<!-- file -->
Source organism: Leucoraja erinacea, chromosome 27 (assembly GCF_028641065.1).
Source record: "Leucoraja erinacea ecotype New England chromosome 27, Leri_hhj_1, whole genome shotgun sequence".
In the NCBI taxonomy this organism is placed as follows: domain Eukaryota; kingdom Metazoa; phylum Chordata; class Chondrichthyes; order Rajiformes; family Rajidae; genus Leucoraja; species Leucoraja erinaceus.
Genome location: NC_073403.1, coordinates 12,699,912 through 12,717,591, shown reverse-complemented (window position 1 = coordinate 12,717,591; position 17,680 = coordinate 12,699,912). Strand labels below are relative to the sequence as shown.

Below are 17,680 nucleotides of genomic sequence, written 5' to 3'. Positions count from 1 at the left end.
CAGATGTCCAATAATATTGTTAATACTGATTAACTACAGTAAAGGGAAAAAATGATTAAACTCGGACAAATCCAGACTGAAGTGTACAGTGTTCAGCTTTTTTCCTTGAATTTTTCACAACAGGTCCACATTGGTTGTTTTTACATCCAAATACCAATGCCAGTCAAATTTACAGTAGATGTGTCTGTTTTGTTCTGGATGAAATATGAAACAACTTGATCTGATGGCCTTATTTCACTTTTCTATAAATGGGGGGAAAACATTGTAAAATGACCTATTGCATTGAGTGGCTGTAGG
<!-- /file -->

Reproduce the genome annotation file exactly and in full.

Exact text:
Source organism: Leucoraja erinacea, chromosome 27 (assembly GCF_028641065.1).
Source record: "Leucoraja erinacea ecotype New England chromosome 27, Leri_hhj_1, whole genome shotgun sequence".
In the NCBI taxonomy this organism is placed as follows: domain Eukaryota; kingdom Metazoa; phylum Chordata; class Chondrichthyes; order Rajiformes; family Rajidae; genus Leucoraja; species Leucoraja erinaceus.
Genome location: NC_073403.1, coordinates 12,699,912 through 12,717,591, shown reverse-complemented (window position 1 = coordinate 12,717,591; position 17,680 = coordinate 12,699,912). Strand labels below are relative to the sequence as shown.

Below are 17,680 nucleotides of genomic sequence, written 5' to 3'. Positions count from 1 at the left end.
CAGATGTCCAATAATATTGTTAATACTGATTAACTACAGTAAAGGGAAAAAATGATTAAACTCGGACAAATCCAGACTGAAGTGTACAGTGTTCAGCTTTTTTCCTTGAATTTTTCACAACAGGTCCACATTGGTTGTTTTTACATCCAAATACCAATGCCAGTCAAATTTACAGTAGATGTGTCTGTTTTGTTCTGGATGAAATATGAAACAACTTGATCTGATGGCCTTATTTCACTTTTCTATAAATGGGGGGAAAACATTGTAAAATGACCTATTGCATTGAGTGGCTGTAGG